US Border Patrol Conducted Record 30,000 Phone Searches In 2017


While civil-libertarian minded lawmakers and the ACLU push to tighten restrictions on phone searches of American citizens, particularly when leaving or entering the US, the Customs and Border Protection Agency reported that the number of phone searches executed at the border skyrocketed in 2017, the Wall Street Journal reported.

The border patrol conducted a record number of cellphones and other devices at US points of entry last year as they intensified their hunt for smugglers and terrorists.

In fiscal year 2017, which ended Sept. 30, the government searched the devices of 30,200 people, the vast majority leaving the country, up from 19,051 in fiscal year 2016. More than 80% of the devices belonged to foreigners or legal permanent residents, with less than one in five owned by a U.S. citizen.

“In this digital age, border searches of electronic devices are essential to enforcing the law at the U.S. border and to protecting the American people,” said John Wagner, deputy executive assistant commissioner for the agency’s Office of Field Operations.

The agency on Friday released a new written policy outlining procedures for searching and seizing electronic devices at the border. The new guidance makes clear that agents can only examine information stored on the device, not data stored “in the cloud” that’s accessible from the device.

The policy makes clear that while agents can ask for passwords to access a device, the passwords aren’t to be retained in any way.

And the policy sets forth standards for agents to do an “advanced search,” which involves connecting the device to a computer to retrieve and copy information. Under the rules, advanced searches are allowed only if there is “reasonable suspicion” and “articulable facts” to support it, and with the approval of a supervisor. The standards for more in-depth searches hadn’t been spelled out before. No such standard exists for basic searches.

The new policy also requires border agents to notify a traveler when his or her device is to be searched, unless telling the traveler would harm “national security, law enforcement, officer safety, or other operational interests.”

Still, the ACLU and its plaintiffs in a lawsuit against the federal government believe these guidelines are still too loose.

 

Border

Last year, the American Civil Liberties Union and the Electronic Frontier Foundation sued the administration on behalf of 10 US citizens and one legal permanent resident whose devices were searched or seized at the border. The groups argue in their suit that the government should be required to have a warrant to look at a traveler’s electronic devices.

Among the plaintiffs is a NASA engineer who said he was forced to unlock his phone and give customs agents access to its contents when he returned to the U.S. from Chile on Jan. 31, in the midst of chaos at airports from the fallout of President Donald Trump’s original travel ban. Sidd Bikkannavar is an American-born engineer for NASA’s Jet Propulsion Laboratory in California.

Privacy advocates wanted more protections for travelers’ rights. “This policy still falls far short of what the Constitution requires—a search warrant based on probable cause,” said Neema Singh Guliani, legislative counsel at the American Civil Liberties Union, in a statement.

Specifically, ACLU believes these types of searches should require a warrant based on probable cause in every case - a standard we imagine the border patrol would roundly reject.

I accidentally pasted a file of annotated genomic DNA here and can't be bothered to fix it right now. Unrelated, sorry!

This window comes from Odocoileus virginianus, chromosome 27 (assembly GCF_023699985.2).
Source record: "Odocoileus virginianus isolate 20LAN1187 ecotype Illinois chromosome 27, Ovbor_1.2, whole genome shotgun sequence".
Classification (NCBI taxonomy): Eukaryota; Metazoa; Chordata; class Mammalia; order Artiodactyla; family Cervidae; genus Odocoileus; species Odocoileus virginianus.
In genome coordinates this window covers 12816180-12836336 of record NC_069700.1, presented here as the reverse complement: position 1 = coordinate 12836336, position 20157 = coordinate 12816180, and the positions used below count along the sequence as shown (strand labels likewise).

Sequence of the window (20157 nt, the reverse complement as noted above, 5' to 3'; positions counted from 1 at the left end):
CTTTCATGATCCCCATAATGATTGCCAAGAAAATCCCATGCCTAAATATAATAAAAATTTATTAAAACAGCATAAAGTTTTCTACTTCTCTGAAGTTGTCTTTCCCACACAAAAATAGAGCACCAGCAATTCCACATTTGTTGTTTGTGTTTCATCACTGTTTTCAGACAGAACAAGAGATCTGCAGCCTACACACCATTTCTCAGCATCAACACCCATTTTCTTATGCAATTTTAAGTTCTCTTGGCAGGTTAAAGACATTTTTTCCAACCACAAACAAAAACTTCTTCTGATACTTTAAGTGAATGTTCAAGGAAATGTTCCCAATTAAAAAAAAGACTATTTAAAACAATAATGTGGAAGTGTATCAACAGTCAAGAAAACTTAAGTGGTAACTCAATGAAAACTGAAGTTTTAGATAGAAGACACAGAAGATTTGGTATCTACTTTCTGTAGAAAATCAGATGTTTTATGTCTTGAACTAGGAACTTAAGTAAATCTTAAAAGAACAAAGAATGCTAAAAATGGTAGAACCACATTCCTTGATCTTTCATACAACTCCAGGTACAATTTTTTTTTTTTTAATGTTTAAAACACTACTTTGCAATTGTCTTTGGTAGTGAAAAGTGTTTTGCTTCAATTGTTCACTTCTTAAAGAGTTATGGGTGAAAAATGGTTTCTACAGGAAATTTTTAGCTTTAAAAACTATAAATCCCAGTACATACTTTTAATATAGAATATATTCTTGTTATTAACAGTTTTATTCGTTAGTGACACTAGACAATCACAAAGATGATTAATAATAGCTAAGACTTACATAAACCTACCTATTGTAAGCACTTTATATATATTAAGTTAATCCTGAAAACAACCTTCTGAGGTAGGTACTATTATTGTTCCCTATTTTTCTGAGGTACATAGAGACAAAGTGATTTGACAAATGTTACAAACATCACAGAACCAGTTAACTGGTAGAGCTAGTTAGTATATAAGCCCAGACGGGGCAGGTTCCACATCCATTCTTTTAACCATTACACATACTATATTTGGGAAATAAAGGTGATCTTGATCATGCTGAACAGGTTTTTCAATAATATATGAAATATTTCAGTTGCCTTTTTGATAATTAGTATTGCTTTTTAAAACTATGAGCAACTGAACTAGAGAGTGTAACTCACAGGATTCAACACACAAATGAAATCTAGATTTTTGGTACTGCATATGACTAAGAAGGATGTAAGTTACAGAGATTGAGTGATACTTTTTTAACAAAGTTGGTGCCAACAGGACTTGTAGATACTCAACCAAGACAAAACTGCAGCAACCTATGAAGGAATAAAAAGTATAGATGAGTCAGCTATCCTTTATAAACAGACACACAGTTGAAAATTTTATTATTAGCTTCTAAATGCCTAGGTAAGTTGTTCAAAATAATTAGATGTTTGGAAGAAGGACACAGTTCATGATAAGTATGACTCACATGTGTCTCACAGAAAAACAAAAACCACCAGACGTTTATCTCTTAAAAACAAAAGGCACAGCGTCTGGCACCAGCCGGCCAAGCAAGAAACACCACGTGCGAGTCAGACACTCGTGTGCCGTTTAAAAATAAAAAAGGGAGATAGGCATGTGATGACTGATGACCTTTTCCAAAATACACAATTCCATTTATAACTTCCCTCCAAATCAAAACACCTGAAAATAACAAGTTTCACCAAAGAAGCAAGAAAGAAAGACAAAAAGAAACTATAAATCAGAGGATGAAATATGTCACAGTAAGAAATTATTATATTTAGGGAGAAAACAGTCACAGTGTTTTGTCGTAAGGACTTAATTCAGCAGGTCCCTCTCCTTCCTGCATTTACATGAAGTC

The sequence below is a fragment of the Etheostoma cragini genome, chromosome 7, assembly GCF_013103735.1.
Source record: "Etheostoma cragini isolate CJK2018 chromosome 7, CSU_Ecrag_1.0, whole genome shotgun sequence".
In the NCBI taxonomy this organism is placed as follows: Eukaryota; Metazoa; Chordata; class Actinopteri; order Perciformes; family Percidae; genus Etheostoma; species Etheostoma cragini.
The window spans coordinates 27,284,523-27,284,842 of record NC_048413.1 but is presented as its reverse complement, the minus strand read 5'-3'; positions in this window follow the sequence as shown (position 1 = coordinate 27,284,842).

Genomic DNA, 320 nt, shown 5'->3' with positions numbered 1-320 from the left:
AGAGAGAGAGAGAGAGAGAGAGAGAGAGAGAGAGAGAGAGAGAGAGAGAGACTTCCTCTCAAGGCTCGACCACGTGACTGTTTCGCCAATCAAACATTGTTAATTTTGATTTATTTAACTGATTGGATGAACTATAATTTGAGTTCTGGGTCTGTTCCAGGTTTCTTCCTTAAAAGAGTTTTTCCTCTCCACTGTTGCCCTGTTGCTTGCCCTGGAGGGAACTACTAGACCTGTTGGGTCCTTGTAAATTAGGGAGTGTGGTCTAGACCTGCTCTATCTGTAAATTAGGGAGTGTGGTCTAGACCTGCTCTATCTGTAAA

Oregon Democrat Ron Wyden and Kentucky Republican Rand Paul are working together on a bill that would raise the requirements for law enforcement searches of individuals’ phones.

Sen. Ron Wyden (D., Ore.), who with Republican Sen. Rand Paul of Kentucky has introduced a bill that would require officials to obtain warrants before such searches, suggested the policy didn’t go far enough to protect U.S. citizens’ rights.

“There’s more work to do here,” Mr. Wyden said. “Manually examining an individuals’ private photos, messages and browsing history is still extremely invasive, and should require a warrant. I continue to believe Americans are entitled to their full constitutional rights, no matter where they are in the United States."

However, given the Trump administration’s emphasis on tightening border security - a battle that is just ramping up in Congress - it’s unlikely the administration would stand by and let lawmakers handicap the border patrol.

White House Chief of Staff John Kelly has even hinted that border patrol agents might start asking for the social media passwords of non-citizens trying to enter the country.

 

Comments

NoDebt peddling-fiction Jan 7, 2018 9:21 PM Permalink

Changed the background image on my phone to Osama Bin Laden.  Added lots of pictures of drugs and bomb-making equipment to my photo gallery.  Also added a new sub-folder to my contacts list called "Terrorists".  I'm ready for my next overseas trip.

What the fuck do they think they're going to find on your phone anyway?  If they want to see everything and map your network of contacts that's much more easily done through the service provider, which they have constant back-door access to anyway.

 

In reply to by peddling-fiction

OverTheHedge dchang0 Jan 7, 2018 11:48 PM Permalink

I would like to see if the incidence of searches has a preponderance towards attractive younger females. This might be where all your free home-made porn comes from. People still don't seem to have worked out that private naked selfies are available to all, regardless of theoretical security features.

(I see Alt-RightGirl hasn't come back - do you think might be a border guard?)

In reply to by dchang0

coast1 Jan 7, 2018 9:11 PM Permalink

ok...really sorry, I needed a vacation and I bought a hooker in Mexico and used my phone to make it happen...please dont arrest me. She wasnt that great anyway, but for 10 bucks what did I expect huh?   It would be more interesting if you went thru hillary phone calls, but ......

roddy6667 Jan 7, 2018 10:03 PM Permalink

Put your phone in your checked luggage. Carry a dollar store burner phone with you.

Don't keep anything important on your real phone, either. Upload all that to the Cloud, except the gay midget porn. Those TSA knuckledraggers need something to look at.